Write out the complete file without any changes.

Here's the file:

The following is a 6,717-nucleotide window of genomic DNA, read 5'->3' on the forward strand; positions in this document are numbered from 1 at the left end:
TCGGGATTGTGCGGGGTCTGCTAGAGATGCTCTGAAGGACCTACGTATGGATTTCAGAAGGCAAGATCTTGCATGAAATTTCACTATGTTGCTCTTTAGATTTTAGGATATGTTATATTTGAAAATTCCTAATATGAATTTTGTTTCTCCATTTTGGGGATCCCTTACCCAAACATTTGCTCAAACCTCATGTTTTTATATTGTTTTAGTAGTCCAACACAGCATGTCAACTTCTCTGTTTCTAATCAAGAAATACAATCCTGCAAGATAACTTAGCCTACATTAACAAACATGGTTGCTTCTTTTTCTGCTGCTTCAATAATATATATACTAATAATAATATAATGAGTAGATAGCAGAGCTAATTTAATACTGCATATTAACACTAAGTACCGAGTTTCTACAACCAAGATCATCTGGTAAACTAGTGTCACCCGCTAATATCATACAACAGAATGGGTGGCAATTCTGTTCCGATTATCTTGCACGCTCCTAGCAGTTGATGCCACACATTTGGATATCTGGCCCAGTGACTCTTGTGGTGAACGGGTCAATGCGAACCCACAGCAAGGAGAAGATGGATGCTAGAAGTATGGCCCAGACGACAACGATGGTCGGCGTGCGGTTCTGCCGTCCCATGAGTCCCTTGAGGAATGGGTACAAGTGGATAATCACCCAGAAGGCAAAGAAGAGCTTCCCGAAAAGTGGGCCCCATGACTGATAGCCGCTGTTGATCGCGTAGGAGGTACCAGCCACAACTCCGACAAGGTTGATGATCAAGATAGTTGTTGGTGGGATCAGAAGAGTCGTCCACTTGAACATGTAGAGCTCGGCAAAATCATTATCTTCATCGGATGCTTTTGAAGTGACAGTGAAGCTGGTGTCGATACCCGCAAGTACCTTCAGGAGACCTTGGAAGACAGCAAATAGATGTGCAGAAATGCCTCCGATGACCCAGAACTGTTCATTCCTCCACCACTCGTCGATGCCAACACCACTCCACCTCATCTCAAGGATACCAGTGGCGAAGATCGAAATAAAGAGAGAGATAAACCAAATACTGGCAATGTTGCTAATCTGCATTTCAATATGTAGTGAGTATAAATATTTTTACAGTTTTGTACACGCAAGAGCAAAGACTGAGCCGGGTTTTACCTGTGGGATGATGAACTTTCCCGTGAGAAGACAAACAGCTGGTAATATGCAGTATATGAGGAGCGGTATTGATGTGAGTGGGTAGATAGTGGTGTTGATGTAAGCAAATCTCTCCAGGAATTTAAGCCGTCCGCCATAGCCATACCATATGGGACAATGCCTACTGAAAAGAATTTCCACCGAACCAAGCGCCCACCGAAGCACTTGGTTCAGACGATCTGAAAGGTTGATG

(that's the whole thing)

The following is a 6,717-nucleotide window of genomic DNA, read 5'->3' on the forward strand; positions in this document are numbered from 1 at the left end:
TCGGGATTGTGCGGGGTCTGCTAGAGATGCTCTGAAGGACCTACGTATGGATTTCAGAAGGCAAGATCTTGCATGAAATTTCACTATGTTGCTCTTTAGATTTTAGGATATGTTATATTTGAAAATTCCTAATATGAATTTTGTTTCTCCATTTTGGGGATCCCTTACCCAAACATTTGCTCAAACCTCATGTTTTTATATTGTTTTAGTAGTCCAACACAGCATGTCAACTTCTCTGTTTCTAATCAAGAAATACAATCCTGCAAGATAACTTAGCCTACATTAACAAACATGGTTGCTTCTTTTTCTGCTGCTTCAATAATATATATACTAATAATAATATAATGAGTAGATAGCAGAGCTAATTTAATACTGCATATTAACACTAAGTACCGAGTTTCTACAACCAAGATCATCTGGTAAACTAGTGTCACCCGCTAATATCATACAACAGAATGGGTGGCAATTCTGTTCCGATTATCTTGCACGCTCCTAGCAGTTGATGCCACACATTTGGATATCTGGCCCAGTGACTCTTGTGGTGAACGGGTCAATGCGAACCCACAGCAAGGAGAAGATGGATGCTAGAAGTATGGCCCAGACGACAACGATGGTCGGCGTGCGGTTCTGCCGTCCCATGAGTCCCTTGAGGAATGGGTACAAGTGGATAATCACCCAGAAGGCAAAGAAGAGCTTCCCGAAAAGTGGGCCCCATGACTGATAGCCGCTGTTGATCGCGTAGGAGGTACCAGCCACAACTCCGACAAGGTTGATGATCAAGATAGTTGTTGGTGGGATCAGAAGAGTCGTCCACTTGAACATGTAGAGCTCGGCAAAATCATTATCTTCATCGGATGCTTTTGAAGTGACAGTGAAGCTGGTGTCGATACCCGCAAGTACCTTCAGGAGACCTTGGAAGACAGCAAATAGATGTGCAGAAATGCCTCCGATGACCCAGAACTGTTCATTCCTCCACCACTCGTCGATGCCAACACCACTCCACCTCATCTCAAGGATACCAGTGGCGAAGATCGAAATAAAGAGAGAGATAAACCAAATACTGGCAATGTTGCTAATCTGCATTTCAATATGTAGTGAGTATAAATATTTTTACAGTTTTGTACACGCAAGAGCAAAGACTGAGCCGGGTTTTACCTGTGGGATGATGAACTTTCCCGTGAGAAGACAAACAGCTGGTAATATGCAGTATATGAGGAGCGGTATTGATGTGAGTGGGTAGATAGTGGTGTTGATGTAAGCAAATCTCTCCAGGAATTTAAGCCGTCCGCCATAGCCATACCATATGGGACAATGCCTACTGAAAAGAATTTCCACCGAACCAAGCGCCCACCGAAGCACTTGGTTCAGACGATCTGAAAGGTTGATG